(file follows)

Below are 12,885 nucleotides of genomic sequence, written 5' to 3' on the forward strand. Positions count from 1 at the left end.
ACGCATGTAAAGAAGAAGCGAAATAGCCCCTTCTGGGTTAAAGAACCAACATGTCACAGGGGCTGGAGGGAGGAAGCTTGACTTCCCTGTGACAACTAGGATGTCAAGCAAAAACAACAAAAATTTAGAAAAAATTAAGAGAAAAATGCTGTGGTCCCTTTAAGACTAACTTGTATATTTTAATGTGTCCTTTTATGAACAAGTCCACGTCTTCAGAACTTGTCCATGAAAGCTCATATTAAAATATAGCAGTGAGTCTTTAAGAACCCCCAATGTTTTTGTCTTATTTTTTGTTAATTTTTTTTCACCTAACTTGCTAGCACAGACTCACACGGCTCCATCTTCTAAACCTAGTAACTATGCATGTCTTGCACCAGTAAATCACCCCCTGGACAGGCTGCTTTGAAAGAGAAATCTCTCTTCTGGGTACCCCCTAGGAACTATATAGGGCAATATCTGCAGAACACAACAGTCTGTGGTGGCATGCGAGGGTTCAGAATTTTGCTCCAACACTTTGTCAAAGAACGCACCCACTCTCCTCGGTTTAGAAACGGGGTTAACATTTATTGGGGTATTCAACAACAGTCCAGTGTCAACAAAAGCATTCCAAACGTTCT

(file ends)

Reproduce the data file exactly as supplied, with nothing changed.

Below are 12,885 nucleotides of genomic sequence, written 5' to 3' on the forward strand. Positions count from 1 at the left end.
ACGCATGTAAAGAAGAAGCGAAATAGCCCCTTCTGGGTTAAAGAACCAACATGTCACAGGGGCTGGAGGGAGGAAGCTTGACTTCCCTGTGACAACTAGGATGTCAAGCAAAAACAACAAAAATTTAGAAAAAATTAAGAGAAAAATGCTGTGGTCCCTTTAAGACTAACTTGTATATTTTAATGTGTCCTTTTATGAACAAGTCCACGTCTTCAGAACTTGTCCATGAAAGCTCATATTAAAATATAGCAGTGAGTCTTTAAGAACCCCCAATGTTTTTGTCTTATTTTTTGTTAATTTTTTTTCACCTAACTTGCTAGCACAGACTCACACGGCTCCATCTTCTAAACCTAGTAACTATGCATGTCTTGCACCAGTAAATCACCCCCTGGACAGGCTGCTTTGAAAGAGAAATCTCTCTTCTGGGTACCCCCTAGGAACTATATAGGGCAATATCTGCAGAACACAACAGTCTGTGGTGGCATGCGAGGGTTCAGAATTTTGCTCCAACACTTTGTCAAAGAACGCACCCACTCTCCTCGGTTTAGAAACGGGGTTAACATTTATTGGGGTATTCAACAACAGTCCAGTGTCAACAAAAGCATTCCAAACGTTCT